Waterman, Moore and Feinberg, Circuit Judges.
Appellant Willie Fernanders was convicted of robbery and related offenses in a state court. He appeals from denial of his petition for a writ of habeas corpus,*fn1 which was based upon an incident that occurred at his trial in 1962. In the prosecutor's opening statement to the jury of proof he intended to offer, he referred to a question and answer statement taken from appellant and two of the admissions contained therein. During the course of the state court trial, after hearing testimony elicited by the defense, the trial judge stated that coercion had been demonstrated and that he intended to exclude the statement. At this point, the prosecution had not offered the statement into evidence. A short while later, the trial judge interrupted the direct examination of appellant to state (apparently within hearing of the jury) that there was no evidence of any admissions or confession before the court or jury and that the prosecutor's opening "is merely an opening," which was "out of the case." Nothing further was said in reference to the confession. At no time was there objection, motion for mistrial, or request to charge in connection with the prosecutor's opening remarks.
Appellant claimed below that reference to the statement in the opening denied him due process since the statement was later deemed coerced and held inadmissible. Judge Weinfeld read the transcript of the 1962 trial, analyzed the evidence in detail, and concluded "that against the factual background of the entire case the single incident relied upon did not violate the petitioner's right to a fair trial." The main thrust of appellant's argument is that since a conviction based in whole or in part on a coerced confession is invalid, Jackson v. Denno, 378 U.S. 368, 376, 84 S. Ct. 1774, 12 L. Ed. 2d 908 (1964), even mere reference by the prosecutor to a coerced confession vitiates the trial, citing by analogy Griffin v. State of California, 380 U.S. 609, 85 S. Ct. 1229, 14 L. Ed. 2d 106 (1965). New York has since improved its practice so that now the issue of coercion must be decided in advance of the prosecution's opening if the defendant so chooses. People v. Huntley, 15 N.Y.2d 72, 78, 255 N.Y.S.2d 838, 204 N.E.2d 179 (1965); N.Y.Code Crim.Proc. §§ 813-f to 813-h.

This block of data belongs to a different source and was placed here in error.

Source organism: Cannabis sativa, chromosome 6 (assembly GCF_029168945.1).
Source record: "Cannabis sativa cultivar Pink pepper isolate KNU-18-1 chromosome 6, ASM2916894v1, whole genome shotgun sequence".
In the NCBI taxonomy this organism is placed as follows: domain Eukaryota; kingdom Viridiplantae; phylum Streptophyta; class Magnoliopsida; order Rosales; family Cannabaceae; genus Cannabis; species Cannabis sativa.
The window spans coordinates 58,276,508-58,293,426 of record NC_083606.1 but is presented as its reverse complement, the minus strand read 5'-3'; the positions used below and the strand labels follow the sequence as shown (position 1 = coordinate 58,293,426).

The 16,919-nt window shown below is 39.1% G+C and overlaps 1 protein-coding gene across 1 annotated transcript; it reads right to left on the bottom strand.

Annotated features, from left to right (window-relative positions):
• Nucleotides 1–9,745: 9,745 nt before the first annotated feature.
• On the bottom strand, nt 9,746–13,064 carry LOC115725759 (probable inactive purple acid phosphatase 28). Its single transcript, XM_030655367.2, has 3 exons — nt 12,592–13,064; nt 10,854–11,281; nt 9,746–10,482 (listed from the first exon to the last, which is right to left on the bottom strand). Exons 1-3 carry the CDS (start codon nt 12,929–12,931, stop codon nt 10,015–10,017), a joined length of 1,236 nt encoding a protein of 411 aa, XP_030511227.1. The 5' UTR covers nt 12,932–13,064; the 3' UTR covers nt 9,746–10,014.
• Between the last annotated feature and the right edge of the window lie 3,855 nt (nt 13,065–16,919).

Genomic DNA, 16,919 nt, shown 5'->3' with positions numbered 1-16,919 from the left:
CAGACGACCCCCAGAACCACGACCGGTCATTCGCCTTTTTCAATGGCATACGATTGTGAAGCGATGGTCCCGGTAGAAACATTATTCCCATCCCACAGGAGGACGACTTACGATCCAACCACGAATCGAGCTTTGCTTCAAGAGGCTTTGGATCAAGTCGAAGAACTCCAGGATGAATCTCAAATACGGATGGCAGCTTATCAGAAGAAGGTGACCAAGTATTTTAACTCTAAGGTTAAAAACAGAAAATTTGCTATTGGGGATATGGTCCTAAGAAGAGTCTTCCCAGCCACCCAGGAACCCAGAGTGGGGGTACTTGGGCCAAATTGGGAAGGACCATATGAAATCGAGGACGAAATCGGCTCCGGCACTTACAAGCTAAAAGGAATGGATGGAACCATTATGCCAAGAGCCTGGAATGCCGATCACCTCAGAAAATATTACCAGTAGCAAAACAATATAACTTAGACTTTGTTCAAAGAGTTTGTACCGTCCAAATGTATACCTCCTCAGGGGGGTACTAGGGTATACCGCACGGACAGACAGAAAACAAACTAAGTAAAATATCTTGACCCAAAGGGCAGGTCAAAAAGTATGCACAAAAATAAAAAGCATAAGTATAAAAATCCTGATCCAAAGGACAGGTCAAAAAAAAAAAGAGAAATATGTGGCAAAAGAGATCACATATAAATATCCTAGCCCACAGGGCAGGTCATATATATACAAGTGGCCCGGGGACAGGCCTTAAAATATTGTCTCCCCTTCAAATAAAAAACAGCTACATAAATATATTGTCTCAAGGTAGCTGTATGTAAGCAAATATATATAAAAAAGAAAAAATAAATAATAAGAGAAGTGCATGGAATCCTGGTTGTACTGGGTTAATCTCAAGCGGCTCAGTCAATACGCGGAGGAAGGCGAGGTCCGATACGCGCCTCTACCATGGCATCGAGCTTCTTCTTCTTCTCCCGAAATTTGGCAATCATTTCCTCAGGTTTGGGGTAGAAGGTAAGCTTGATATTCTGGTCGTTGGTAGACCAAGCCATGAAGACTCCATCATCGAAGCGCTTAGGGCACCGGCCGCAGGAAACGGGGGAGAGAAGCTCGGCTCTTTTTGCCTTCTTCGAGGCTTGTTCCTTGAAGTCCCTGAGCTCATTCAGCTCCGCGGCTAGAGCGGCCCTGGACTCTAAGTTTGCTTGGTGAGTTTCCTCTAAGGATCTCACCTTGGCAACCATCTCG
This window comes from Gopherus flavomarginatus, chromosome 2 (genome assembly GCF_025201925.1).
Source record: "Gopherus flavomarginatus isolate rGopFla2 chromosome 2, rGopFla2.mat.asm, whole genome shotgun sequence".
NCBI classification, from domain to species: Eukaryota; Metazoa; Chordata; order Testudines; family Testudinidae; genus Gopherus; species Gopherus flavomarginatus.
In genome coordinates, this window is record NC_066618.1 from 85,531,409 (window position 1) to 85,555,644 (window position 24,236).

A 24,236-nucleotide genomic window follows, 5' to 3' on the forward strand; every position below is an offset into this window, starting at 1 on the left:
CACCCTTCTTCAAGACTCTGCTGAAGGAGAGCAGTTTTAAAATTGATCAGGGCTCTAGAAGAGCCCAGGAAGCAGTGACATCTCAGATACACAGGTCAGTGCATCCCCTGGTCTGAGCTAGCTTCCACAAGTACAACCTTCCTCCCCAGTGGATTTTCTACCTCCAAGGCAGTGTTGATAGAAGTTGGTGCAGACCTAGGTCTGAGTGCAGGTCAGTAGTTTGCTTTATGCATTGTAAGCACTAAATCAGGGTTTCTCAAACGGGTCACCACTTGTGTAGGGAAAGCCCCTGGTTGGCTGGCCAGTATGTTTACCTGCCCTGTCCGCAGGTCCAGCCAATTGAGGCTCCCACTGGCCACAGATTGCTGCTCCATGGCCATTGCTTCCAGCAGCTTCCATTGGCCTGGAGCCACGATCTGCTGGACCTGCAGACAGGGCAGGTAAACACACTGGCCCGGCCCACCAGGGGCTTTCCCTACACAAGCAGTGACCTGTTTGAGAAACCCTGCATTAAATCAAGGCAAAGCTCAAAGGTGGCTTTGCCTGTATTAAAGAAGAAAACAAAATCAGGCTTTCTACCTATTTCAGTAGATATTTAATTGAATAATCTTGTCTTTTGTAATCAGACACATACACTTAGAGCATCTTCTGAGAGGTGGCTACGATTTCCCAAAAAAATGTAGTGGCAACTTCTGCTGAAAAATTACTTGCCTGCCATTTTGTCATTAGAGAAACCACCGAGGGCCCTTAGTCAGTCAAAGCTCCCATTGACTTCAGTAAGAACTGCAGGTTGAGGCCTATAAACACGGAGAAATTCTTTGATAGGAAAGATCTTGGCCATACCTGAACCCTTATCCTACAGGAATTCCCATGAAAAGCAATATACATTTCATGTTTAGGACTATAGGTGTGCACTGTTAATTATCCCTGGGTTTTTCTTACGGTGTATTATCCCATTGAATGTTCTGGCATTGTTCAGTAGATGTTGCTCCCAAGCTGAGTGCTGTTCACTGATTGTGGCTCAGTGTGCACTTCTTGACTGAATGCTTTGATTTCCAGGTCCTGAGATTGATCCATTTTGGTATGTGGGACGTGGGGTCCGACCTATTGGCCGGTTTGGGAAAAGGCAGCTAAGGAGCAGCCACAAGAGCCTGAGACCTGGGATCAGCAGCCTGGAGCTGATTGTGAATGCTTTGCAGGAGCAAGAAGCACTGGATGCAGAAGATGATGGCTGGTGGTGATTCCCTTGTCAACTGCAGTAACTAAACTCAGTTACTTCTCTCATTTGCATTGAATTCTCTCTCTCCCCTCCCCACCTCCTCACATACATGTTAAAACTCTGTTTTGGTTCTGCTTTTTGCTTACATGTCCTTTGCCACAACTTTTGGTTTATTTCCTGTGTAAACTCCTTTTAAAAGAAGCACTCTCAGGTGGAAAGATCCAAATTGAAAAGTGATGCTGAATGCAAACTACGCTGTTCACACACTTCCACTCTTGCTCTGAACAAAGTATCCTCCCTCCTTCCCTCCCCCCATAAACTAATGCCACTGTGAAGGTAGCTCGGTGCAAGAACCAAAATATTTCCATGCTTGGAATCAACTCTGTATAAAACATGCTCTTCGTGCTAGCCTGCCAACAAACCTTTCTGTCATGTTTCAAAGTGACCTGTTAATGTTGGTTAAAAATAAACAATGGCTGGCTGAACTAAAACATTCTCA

In Jackson, the jury heard the entire confession and was instructed to consider its voluntariness. Here, the jury heard only a prediction by the prosecutor as to what he would prove and was later instructed that any alleged confession was out of the case. In Griffin, prosecutorial comment with trial court approval on defendant's failure to take the stand led to reversal of the conviction. Here, the state trial judge did exactly the opposite of his counterpart in Griffin. Moreover, appellant's counsel in the state trial court here presumably knew before the opening that he would object to the confession and obviously knew, after the judge had ruled, that the confession was excluded, yet failed to make any objection at any time to the opening remarks or to ask for further curative instructions. This conviction should stand unless the very mention of an inadmissible confession irrevocably taints a trial -- regardless of lack of bad faith, the substance of the reference, the context in which it occurs, the absence of objection by defendant, and the corrective ...